Eric Idle, even without his Monty Python mates, proves the brilliance of the Brit troupe’s 30-year-old skits and songs has stood the test of time. Assembling an entire two-act routine around the classics, some biographical anecdotes and new humor proves a mixed bag, though — fascinating as the personal details are, Idle is not much of a standup comic, and nothing comes close to matching the hilarity of “The Philosophers Song,” the four Yorkshiremen or a re-enactment of scenes from “The Holy Grail.”
“Greedy Bastard” is a greatest-hits tour at its core, and the audience comes ready to hear classic Python skits and Rutland-related tunes and wisecracks. Idle’s timing and engaging storytelling style make up for the slumps in the humor (a few too many of the jokes are telegraphed), though the more he gets into his own story, all in the second act, the less necessary are the rapid-fire yuks.
As a youth, the comic attended a boarding school that had some miserable military school/prison-like procedures. Idle proceeded to Cambridge, working with the campus cabaret club. From there grew the beginnings of the Python troupe, beginning with his introduction to John Cleese.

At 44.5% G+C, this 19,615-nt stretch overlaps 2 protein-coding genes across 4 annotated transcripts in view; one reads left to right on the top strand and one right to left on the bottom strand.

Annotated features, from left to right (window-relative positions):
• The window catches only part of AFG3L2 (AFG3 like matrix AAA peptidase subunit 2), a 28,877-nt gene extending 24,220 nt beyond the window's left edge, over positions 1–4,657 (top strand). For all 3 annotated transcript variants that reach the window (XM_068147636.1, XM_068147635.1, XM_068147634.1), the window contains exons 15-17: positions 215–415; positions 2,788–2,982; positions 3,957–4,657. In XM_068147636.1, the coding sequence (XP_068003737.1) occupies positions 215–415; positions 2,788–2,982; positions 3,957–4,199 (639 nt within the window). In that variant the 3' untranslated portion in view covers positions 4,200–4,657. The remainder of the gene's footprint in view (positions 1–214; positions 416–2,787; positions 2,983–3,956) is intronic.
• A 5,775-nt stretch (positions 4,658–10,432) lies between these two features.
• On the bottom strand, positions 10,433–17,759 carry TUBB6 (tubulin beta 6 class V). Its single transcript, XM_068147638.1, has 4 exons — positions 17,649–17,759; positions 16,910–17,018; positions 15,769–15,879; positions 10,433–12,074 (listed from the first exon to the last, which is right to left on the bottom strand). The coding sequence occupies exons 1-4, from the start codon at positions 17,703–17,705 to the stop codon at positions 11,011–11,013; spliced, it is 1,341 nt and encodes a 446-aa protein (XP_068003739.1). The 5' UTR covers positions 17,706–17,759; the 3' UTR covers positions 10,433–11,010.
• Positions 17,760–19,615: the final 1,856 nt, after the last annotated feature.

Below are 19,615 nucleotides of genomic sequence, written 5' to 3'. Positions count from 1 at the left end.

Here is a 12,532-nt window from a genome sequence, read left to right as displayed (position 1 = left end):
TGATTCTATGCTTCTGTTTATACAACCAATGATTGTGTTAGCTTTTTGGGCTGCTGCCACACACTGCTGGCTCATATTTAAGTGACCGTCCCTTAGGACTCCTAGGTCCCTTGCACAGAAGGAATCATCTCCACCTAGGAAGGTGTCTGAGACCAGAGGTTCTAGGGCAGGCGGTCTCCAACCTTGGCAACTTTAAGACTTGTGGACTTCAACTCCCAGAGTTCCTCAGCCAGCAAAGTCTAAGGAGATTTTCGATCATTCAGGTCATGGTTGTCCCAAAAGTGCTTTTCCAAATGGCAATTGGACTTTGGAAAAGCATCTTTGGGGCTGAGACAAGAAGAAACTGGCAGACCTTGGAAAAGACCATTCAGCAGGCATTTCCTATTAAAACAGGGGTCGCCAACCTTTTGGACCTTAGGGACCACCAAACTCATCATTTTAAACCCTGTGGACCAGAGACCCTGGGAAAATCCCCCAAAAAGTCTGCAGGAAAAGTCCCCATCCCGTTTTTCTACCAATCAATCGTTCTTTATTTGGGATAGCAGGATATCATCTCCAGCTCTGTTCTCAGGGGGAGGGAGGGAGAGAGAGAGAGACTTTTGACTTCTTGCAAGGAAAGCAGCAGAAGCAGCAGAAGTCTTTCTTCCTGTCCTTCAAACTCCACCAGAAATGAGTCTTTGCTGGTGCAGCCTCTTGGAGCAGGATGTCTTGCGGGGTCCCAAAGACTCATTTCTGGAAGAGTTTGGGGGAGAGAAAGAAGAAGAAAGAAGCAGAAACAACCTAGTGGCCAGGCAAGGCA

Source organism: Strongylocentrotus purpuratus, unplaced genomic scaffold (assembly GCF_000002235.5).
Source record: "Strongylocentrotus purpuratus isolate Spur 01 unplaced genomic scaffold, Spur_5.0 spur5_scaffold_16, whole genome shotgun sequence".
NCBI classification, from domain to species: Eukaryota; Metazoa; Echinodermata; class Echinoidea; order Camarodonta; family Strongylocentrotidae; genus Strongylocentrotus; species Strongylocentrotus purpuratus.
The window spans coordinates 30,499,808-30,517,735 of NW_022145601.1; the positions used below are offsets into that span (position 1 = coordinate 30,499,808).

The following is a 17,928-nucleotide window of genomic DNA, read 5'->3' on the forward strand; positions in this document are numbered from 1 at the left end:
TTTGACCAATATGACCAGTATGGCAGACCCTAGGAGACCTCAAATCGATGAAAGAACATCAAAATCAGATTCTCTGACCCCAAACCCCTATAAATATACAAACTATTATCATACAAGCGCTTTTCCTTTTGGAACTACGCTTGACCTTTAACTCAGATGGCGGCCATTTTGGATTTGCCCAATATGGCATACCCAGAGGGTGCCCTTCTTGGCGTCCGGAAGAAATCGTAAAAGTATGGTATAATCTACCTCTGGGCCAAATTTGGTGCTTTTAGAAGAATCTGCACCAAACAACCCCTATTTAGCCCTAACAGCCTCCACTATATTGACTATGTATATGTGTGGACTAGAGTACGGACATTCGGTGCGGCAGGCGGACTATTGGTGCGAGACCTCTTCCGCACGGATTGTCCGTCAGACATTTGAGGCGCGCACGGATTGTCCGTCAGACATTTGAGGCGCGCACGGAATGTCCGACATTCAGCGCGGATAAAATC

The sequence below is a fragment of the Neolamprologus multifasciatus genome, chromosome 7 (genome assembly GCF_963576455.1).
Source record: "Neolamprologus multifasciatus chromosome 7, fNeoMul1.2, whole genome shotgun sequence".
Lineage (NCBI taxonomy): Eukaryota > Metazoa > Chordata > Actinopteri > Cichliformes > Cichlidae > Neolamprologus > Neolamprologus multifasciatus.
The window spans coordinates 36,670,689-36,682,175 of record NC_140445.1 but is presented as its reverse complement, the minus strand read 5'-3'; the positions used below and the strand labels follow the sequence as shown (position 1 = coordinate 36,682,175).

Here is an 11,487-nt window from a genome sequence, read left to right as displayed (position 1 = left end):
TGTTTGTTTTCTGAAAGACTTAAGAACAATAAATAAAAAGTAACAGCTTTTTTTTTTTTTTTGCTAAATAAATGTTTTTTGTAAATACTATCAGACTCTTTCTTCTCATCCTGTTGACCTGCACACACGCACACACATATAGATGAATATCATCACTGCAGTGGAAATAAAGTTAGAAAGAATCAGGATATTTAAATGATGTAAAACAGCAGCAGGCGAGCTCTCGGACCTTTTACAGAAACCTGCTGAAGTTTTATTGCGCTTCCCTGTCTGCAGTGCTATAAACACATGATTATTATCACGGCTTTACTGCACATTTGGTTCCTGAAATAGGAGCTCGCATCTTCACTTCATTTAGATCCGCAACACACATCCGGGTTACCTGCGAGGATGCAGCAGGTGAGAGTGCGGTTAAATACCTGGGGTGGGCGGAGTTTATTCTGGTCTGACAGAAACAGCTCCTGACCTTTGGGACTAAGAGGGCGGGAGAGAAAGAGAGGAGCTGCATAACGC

The other Pythons — Cleese, Terry Gilliam, the late Graham Chapman and Michael Palin — are all spoken of glowingly, and Idle attaches neither pride nor resignation to the fact that he is still working in a forum and a vernacular from which the others have stepped away.
The beauty of Idle’s show stems from how brilliantly the Pythons constructed the routines, which have neither time nor place burdening them and require no extra explanation or updates in the text.
L.A. show was the final stop on the nearly 50-show tour that started in October; Idle next turns his attention to legit tuner “Spamelot,” based on “Monty Python and the Holy Grail.”